The Activcore Blog

Let It Flow: How to Kegel & Why Stopping the Flow Midstream Isn’t Recommended

Posted by Dr. Rachel Newall, Physical Therapist at Activcore on May 30, 2020 at 12:09 PM

Have you ever asked a friend “How do you know you’re doing a Kegel correctly?” and they’ve suggested practicing by stopping the flow of urine while you’re on the toilet? It is true that in order to stop the flow of urine, you have to utilize the contraction of your pelvic floor muscles. However, this is not a good idea to put into practice.

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Posture:  Myths, Facts, and Ways to Improve

Posted by Dr. Alyssa Wagner, Physical Therapist at Activcore on May 18, 2020 at 1:58 AM

As a physical therapist, I often hear from my clients, “I sit at a desk all day and I know I have horrible posture. That’s probably why my neck hurts, right?”. This idea generally comes from social media posts, posture “corrector” gadgets, and posture being the historical blame for every neck and back issue if you have a desk job. But here is the kicker — there is no perfect posture. That’s right, I said it. And this is what I reiterate to my physical therapy clients time and time again to break the negative cycle about posture being the cause of their pain.

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Coccydynia (Tailbone Pain): Literally a Pain in the Butt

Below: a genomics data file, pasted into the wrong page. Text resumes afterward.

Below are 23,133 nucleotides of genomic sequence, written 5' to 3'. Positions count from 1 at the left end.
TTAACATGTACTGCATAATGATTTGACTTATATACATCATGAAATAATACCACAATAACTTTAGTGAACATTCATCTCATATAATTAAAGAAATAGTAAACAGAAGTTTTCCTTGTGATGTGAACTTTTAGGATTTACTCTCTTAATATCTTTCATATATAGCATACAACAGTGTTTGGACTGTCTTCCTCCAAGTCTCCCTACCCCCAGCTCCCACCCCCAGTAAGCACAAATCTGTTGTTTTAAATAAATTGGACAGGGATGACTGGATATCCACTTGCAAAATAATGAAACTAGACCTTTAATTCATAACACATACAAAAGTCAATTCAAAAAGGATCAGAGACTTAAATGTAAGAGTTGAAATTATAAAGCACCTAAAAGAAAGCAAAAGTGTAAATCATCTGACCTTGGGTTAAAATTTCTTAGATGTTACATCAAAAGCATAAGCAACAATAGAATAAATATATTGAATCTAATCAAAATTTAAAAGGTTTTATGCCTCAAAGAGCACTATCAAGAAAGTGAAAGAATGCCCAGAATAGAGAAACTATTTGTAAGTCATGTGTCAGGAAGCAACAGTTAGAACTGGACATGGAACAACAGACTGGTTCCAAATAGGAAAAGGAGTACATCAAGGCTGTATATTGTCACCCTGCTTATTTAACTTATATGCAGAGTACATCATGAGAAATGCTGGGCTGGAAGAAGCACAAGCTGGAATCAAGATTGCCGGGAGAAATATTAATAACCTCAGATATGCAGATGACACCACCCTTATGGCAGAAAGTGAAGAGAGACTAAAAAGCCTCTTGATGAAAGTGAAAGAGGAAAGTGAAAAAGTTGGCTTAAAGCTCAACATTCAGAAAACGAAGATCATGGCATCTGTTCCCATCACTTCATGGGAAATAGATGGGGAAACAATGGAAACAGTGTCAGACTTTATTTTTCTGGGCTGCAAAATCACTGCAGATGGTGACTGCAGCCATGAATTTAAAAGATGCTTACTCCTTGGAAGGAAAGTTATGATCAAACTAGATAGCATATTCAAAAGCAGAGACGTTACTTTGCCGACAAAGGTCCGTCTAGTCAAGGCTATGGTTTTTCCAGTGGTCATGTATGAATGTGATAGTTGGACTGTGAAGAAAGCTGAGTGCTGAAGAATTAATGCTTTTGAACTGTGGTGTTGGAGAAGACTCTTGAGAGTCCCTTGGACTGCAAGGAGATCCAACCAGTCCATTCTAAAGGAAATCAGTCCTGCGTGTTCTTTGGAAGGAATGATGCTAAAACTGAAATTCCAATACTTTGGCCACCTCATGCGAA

Why does my tailbone hurt when I sit on my once comfy couch? This question may become relevant for many of us during this COVID-19 pandemic.

We all have been on long car rides, meetings that go past their end time, and have watched a television series from start to finish in one sitting. Especially now, we may be taking the opportunity to catch up on shows and spend more time on social media to connect with those we cannot see in person. You might have noticed that these activities can be problematic for the area at the base of the spine.

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Mechanics For Vaginal Delivery:  Is There A Right Way To Push?

I recently gave birth to my 1st child and was blown away that no one actually prepared me for the 2nd stage of labor, aka pushing phase, 10 cm dilation to birth. My husband and I went to several classes to prepare us for our newborn. During these classes they discussed the stages of labor, what tools they could use during labor, reasons for a c-section, joys and challenges of pregnancy, and how to breathe during the first stage of labor to make it through contractions. When I actually went through my 2nd stage of labor, I realized no one ever discussed how to push and breathe during this phase. 

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Why Does It Burn “Down There”? Living with Vulvodynia.

NOTE:  This article contains sexual content intended for a mature audience.

Inserting a tampon is painful. You dread pelvic exams because they hurt. When you have sex it burns and stings. Does this sound familiar? Painful sexual intercourse can be due to a lot of reasons; one of those being vulvodynia.

Historically, pain with sex has always been an issue, but its cause hasn't always been so clear. Only in recent decades has it been understood as a condition that is truly recognized, labeled, studied and appropriately treated. Identifying the true cause of the symptoms is critical for successfully resolving them.